Specifically, in terms of Montserrat one of the major accomplishments of the new Banking Act is the full independence of the banking supervisory and regulatory functions from the GOM. As it stands currently, the GOM due to the fact that the Minister of Finance needs to be consulted on certain regulatory and supervisory issues such as the issuance and revocation of banking licences remains involve in banking regulatory and supervisory matters. This is not in keeping with the international standards governing financial regulation and supervision which requires independence of the same from the central Government.
Moreover, the GOM is the major and controlling shareholder in BOM, which sets up a classic regulatory and supervisory conflict of interest position for the GOM. It is regulatory and supervisory deficiencies like the above that the new Banking Act seeks to correct. Non passing or a delay in the passing of the new Banking leaves the state of affairs unresolved.
Montserrat’s delay in passing the new proposed Banking Act threatens the viability of the OECS Economic Union in its new dispensation.
One critical issue that has dogged the wider 15 member Caricom grouping was that of enforcing decisions taken at the Heads of Government level. The original Treaty of Basseterre suffered the same faith as decisions taken by the OECS Heads of Government level was not legally binding on member states. The Revised Treaty of Basseterre Establishing the Organisation of Eastern Caribbean States Economic Union seeks to corrects that flaw by creating a governance structure that makes decisions taken by Heads of Government having a legal and binding effect throughout the sub-region.
It is noteworthy that one of main tenants of the Revised Treaty of Basseterre Establishing the Organization of Eastern Caribbean States Economic Union is the free movement of capital via support of the money and capital market programme of the Eastern Caribbean Central Bank. The implementation of the same is accomplished via the provisions of the new Banking Act, which establishes a single banking and financial space in the OECS region.
In this regard, it would be fair to conclude that the posture of the Government of Montserrat in delaying the timely passing and implementing the provision of the new Banking Act may threaten the very viability of the OECS Economic Union in its new dispensation. One can only speculate as it relates to the posture of the other regional ECCU area governments as a result of Montserrat’s non-compliance with a decision taken that was legal and binding throughout the OECS sub-region.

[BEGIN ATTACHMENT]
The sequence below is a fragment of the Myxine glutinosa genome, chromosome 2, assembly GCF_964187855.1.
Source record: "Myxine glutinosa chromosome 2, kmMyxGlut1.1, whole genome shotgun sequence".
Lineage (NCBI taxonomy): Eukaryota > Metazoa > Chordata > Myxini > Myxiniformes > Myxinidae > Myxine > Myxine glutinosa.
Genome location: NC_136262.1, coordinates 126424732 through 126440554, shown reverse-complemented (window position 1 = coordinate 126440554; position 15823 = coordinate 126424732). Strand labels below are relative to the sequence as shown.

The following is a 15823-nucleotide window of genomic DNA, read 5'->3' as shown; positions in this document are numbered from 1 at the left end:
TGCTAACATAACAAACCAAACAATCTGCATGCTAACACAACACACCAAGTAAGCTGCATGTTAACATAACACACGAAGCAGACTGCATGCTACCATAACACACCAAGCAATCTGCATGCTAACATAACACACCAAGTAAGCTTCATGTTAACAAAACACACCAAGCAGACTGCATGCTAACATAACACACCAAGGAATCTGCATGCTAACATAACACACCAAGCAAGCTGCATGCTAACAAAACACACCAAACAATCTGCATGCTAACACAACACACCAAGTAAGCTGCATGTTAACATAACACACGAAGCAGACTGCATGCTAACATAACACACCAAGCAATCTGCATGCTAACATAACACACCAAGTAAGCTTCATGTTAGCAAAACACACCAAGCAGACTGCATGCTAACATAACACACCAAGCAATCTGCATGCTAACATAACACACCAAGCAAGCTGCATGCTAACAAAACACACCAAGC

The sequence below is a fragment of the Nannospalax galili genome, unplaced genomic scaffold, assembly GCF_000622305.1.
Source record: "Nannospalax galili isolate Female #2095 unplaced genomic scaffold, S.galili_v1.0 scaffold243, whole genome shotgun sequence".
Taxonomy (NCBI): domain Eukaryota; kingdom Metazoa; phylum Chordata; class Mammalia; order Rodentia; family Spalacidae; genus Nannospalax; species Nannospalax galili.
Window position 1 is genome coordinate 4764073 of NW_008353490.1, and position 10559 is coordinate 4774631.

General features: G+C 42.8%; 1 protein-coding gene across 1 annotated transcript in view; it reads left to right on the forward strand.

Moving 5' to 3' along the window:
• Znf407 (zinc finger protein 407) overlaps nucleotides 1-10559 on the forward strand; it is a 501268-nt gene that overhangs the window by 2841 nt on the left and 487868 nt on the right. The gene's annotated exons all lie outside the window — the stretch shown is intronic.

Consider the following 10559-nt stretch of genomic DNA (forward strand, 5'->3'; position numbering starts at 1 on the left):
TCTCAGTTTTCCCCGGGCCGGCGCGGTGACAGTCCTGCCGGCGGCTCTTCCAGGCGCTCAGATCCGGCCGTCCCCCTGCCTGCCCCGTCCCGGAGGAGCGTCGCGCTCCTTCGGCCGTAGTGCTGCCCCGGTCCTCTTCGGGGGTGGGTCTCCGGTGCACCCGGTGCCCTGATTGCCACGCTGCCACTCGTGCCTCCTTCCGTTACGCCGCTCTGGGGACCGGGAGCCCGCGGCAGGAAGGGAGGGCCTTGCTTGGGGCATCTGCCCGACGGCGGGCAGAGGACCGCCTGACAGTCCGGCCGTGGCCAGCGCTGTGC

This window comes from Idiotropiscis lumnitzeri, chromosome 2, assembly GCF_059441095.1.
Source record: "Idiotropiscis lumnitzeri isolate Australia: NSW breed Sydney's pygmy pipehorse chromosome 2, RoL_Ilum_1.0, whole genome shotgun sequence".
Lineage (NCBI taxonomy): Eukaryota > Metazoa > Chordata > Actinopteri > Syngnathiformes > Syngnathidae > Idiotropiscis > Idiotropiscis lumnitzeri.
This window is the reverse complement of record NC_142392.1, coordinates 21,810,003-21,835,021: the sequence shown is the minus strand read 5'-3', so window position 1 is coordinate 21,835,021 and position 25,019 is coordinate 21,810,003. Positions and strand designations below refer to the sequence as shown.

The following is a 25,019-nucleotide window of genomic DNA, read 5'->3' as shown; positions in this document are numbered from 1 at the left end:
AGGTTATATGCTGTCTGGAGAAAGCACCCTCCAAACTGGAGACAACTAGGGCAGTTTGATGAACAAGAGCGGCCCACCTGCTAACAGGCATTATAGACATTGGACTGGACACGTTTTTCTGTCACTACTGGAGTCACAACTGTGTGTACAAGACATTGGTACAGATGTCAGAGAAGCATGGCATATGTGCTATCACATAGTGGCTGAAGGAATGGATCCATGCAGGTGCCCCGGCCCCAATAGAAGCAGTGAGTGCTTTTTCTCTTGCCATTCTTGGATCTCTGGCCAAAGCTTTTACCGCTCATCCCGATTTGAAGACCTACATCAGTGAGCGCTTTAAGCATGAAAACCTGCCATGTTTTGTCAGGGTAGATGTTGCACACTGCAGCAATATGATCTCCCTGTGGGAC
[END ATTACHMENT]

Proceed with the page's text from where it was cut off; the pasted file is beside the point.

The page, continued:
Montserrat’s delay in passing the new proposed Banking Act threatens the viability of the country’s participation of the Eastern Caribbean Currency Union.
Montserrat is small open economy operating in an economic and monetary union under a fixed exchange rate regime. This translates into a single central bank (ECCB) exercising common monetary policy and financial regulatory policy throughout the entire currency union that are now legally binding. Therefore, it is impossible and impractical for an individual country within the currency union to adopt or request without a specific timeframe for compliance a particular accommodation in respect of financial regulatory and supervisory policy when one is operating under such an arrangement.
On this particular matter, I would urge the GOM to immediately engage the principles of BOM into producing a detail, specific, technical and realistic time bound plan demonstrating how BOM Shareholders and Board of Director plans to achieve compliance with the new paid up capital requirement in the new Banking Act within a medium term timeframe. The same should be agreed upon by the ECCB.
In terms of a theoretical and practical example one notes the posture of the United Kingdom of only to be a part of the European Union, but not a part of the European Monetary Union. The reason for this is because the United Kingdom desires independence in its conduct of monetary policy and financial regulatory policy. This desire by the United Kingdom cannot be accommodated under a monetary union arrangement.
In terms of Montserrat, from an economic and financial standpoint, retreating from its long standing currency union arrangement with the OECS is not an option which the GOM has at its disposal. The same will have extremely serious economic, financial and perhaps political consequences.
Montserrat delay in passing the new Banking Act has the potential to Disadvantage the Royal Bank of Canada Group (RBC)
Under the current Banking Act, branches of the same financial institution operating in the various different member territories of the ECCU are considered and treated as separate institutions. In respect the new Banking Act, it is proposed that all branches of a licenced financial institution across the ECCU will be deemed to be one licence institution. The latter is more applicable to Canadian international financial institutions such as Royal Bank of Canada (RBC), Bank of Nova Scotia (BNS) and First Caribbean International (FCIB). RBC as it stands at this moment operates in Montserrat and six other ECCB Area territories. Accordingly, the treatment of RBC branches across the Eastern Caribbean Currency Union as one bank is delayed due to the fact that RBC Montserrat from a corporate structure standpoint remains isolated legally from the RBC other operations across the ECCU due to Montserrat’s non passing of the new Banking Act. This can have implications for RBC corporate structure, management structure, licences fees and taxes. To make matters worse, this comes against the background of RBC recent announcement of massive losses across the region.
Peter D. A. Queeley is an Economic and Financial Analyst. He is also Managing Director at the St. Patrick’s Cooperative Credit Union